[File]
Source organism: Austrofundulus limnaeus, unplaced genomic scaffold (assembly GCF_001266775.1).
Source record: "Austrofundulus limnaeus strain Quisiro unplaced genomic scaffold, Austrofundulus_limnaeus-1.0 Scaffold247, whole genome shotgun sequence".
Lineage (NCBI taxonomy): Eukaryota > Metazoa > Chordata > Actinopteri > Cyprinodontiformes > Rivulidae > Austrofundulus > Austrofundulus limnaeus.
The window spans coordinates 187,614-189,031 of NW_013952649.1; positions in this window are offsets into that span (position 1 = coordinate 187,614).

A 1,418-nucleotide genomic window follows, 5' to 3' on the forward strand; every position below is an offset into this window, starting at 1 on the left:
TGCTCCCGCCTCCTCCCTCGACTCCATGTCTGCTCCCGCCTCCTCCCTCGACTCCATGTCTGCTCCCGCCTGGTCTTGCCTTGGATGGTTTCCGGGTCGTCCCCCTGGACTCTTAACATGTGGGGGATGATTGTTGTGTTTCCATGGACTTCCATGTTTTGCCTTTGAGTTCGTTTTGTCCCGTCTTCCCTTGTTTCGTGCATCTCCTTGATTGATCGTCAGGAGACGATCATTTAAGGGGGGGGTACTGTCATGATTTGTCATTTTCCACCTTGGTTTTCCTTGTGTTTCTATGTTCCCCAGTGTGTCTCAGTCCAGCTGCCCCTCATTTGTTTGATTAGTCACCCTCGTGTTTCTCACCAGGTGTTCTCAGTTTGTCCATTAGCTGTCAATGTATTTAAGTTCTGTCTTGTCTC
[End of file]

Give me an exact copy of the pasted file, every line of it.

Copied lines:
Source organism: Austrofundulus limnaeus, unplaced genomic scaffold (assembly GCF_001266775.1).
Source record: "Austrofundulus limnaeus strain Quisiro unplaced genomic scaffold, Austrofundulus_limnaeus-1.0 Scaffold247, whole genome shotgun sequence".
Lineage (NCBI taxonomy): Eukaryota > Metazoa > Chordata > Actinopteri > Cyprinodontiformes > Rivulidae > Austrofundulus > Austrofundulus limnaeus.
The window spans coordinates 187,614-189,031 of NW_013952649.1; positions in this window are offsets into that span (position 1 = coordinate 187,614).

A 1,418-nucleotide genomic window follows, 5' to 3' on the forward strand; every position below is an offset into this window, starting at 1 on the left:
TGCTCCCGCCTCCTCCCTCGACTCCATGTCTGCTCCCGCCTCCTCCCTCGACTCCATGTCTGCTCCCGCCTGGTCTTGCCTTGGATGGTTTCCGGGTCGTCCCCCTGGACTCTTAACATGTGGGGGATGATTGTTGTGTTTCCATGGACTTCCATGTTTTGCCTTTGAGTTCGTTTTGTCCCGTCTTCCCTTGTTTCGTGCATCTCCTTGATTGATCGTCAGGAGACGATCATTTAAGGGGGGGGTACTGTCATGATTTGTCATTTTCCACCTTGGTTTTCCTTGTGTTTCTATGTTCCCCAGTGTGTCTCAGTCCAGCTGCCCCTCATTTGTTTGATTAGTCACCCTCGTGTTTCTCACCAGGTGTTCTCAGTTTGTCCATTAGCTGTCAATGTATTTAAGTTCTGTCTTGTCTC